|LETTER TO THE EDITOR
|Year : 2016 | Volume
| Issue : 1 | Page : 143-144
Surgical management of hypogonadic patients with hypotrophic testicles and small penis: a novel, combined technique with an infrapubic approach
Massimiliano Timpano1, Marco Falcone1, Franklin Kuehhas2, Carlo Ceruti1, Omid Sedigh1, Marco Oderda1, Paolo Gontero1, Bruno Frea1, Luigi Rolle1
1 Department of Urology, University of Turin, Cittą della Salute e della Scienza, Turin 10100, Italy
2 Department of Urology, Medical University of Vienna, Vienna 1010, Australia
|Date of Submission||12-Aug-2014|
|Date of Decision||29-Sep-2014|
|Date of Acceptance||04-Nov-2014|
|Date of Web Publication||10-Mar-2015|
Department of Urology, University of Turin, Cittą della Salute e della Scienza, Turin 10100
Source of Support: None, Conflict of Interest: None
|How to cite this article:|
Timpano M, Falcone M, Kuehhas F, Ceruti C, Sedigh O, Oderda M, Gontero P, Frea B, Rolle L. Surgical management of hypogonadic patients with hypotrophic testicles and small penis: a novel, combined technique with an infrapubic approach. Asian J Androl 2016;18:143-4
|How to cite this URL:|
Timpano M, Falcone M, Kuehhas F, Ceruti C, Sedigh O, Oderda M, Gontero P, Frea B, Rolle L. Surgical management of hypogonadic patients with hypotrophic testicles and small penis: a novel, combined technique with an infrapubic approach. Asian J Androl [serial online] 2016 [cited 2021 Aug 1];18:143-4. Available from: https://www.ajandrology.com/text.asp?2016/18/1/143/145431 - DOI: 10.4103/1008-682X.145431
We have recently developed a novel surgical approach for the management of bilateral testicular hypotrophy, allowing both the preservation of gonadic function and some penile lengthening: aim of this letter is to describe our surgical technique, reporting the first two cases treated with this approach.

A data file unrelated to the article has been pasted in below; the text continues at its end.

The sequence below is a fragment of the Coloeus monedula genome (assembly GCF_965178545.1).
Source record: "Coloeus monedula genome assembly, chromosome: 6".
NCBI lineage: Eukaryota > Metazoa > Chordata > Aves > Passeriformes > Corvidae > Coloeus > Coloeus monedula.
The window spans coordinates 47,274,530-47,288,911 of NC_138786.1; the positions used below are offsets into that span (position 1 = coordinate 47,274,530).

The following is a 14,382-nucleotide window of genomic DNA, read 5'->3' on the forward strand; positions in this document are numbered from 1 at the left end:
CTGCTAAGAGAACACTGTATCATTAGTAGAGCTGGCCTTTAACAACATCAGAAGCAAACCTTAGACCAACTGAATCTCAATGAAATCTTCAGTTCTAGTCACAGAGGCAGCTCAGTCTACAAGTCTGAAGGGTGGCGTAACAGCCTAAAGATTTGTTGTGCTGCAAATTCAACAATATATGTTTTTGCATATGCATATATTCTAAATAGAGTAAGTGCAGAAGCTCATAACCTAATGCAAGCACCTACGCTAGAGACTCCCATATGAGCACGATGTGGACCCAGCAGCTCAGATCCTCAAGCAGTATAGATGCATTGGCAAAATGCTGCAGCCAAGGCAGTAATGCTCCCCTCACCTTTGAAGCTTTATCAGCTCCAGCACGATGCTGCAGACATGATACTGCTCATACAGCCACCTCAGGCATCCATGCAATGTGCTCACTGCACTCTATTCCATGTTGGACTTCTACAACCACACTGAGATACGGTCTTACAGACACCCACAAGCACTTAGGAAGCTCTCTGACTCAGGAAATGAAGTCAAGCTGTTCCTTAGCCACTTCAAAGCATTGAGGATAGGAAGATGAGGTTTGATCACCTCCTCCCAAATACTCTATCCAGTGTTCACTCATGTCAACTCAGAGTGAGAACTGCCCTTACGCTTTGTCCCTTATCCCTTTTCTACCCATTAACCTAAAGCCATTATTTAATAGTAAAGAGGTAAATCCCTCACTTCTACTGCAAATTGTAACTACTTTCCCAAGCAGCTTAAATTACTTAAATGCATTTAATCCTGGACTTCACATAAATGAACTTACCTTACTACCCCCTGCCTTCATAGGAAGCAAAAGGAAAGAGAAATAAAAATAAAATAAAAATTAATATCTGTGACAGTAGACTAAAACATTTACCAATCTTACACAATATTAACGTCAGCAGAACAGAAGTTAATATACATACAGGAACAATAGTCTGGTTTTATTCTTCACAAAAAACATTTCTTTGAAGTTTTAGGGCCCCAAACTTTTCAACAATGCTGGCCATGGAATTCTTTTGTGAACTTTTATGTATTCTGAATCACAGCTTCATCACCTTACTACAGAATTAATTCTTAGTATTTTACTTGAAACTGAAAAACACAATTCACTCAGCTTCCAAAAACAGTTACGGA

Both patients were affected by nonmosaic Klinefelter syndrome, presenting with infertility, severe testicular hypotrophy and small penile size: the main patient characteristics are shown in [Table 1]. They severely complained about their scrotal appearance and small penile size: their discomfort was such that body dysmorphic disorder (BDD) was diagnosed after psychiatric evaluation. Both patients required a procedure able to restore a satisfying scrotal appearance and to achieve an acceptable penile length, while allowing a bilateral microdissection testicular sperm extraction (micro-TeSE), all through a single surgical incision.
A V-shaped inverted suprapubic incision was performed, followed by an incision of the Scarpa's fascia proximal to the penopubic junction. The suspensor ligament of the penis was than isolated transversally incised and detached from the periosteum of the pubis bone. The spermatic chords were isolated bilaterally. The gonads were bilaterally externalized from the scrotum after incision of the gubernaculum testis on both sides. A micro-TeSE was bilaterally performed, together with testicular biopsy for histological evaluation. The right gonad was then mobilized and transferred to the contralateral hemiscrotum through the infrapubic incision, leaving in place the scrotal septum. In the right hemiscrotum, left empty, we placed medium-sized testicular prosthesis (20 cc). Finally, a V-Y skin plasty with an aesthetic running intradermal suture was performed ([Figure 1]).
|Figure 1: Bilateral testicular hypotrophy. The right gonad was mobilized and transferred to the contralateral hemiscrotum. A medium-size testicular prosthesis was placed in the empty right hemiscrotum.|
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Mean operative time was 95 min. No intraoperative or postoperative complications were recorded. At follow-up visits scheduled at 1 week, 6 months and 1 year after surgery, both patients were satisfied with the cosmetic appearance of the scrotum: the placement of both testicles in the left hemiscrotum did not impair their blood supply, as demonstrated by the Color Doppler ultrasound. The endocrinological testicular function was preserved. Unfortunately, both patients were diagnosed with complete azoospermia with histological tubular sclerohyalinosis. The postoperative stretched penile measurement demonstrated a real penile lengthening of 1.5 cm in both cases, which was found acceptable by both patients. As for subjective aesthetic outcomes, both patients said to be completely satisfied with surgery outcomes, reporting a gain in self-confidence. A psychiatric evaluation, conducted 4 months postoperatively, described an improvement in body self-perception thanks to the encouraging cosmetic results of the procedure. Testicular hypotrophy is a rare condition that typically affects young patients, with strong psychological repercussions. Main causes are genetic disorders, such as Klinefelter or Kallmann syndrome.  BDD is a disorder which further impairs the quality of life of these already frail patients, and must not be underestimated.  Therefore, surgeries aiming to restore an acceptable body image at the cost of minimal morbidity are very important in this category of patients.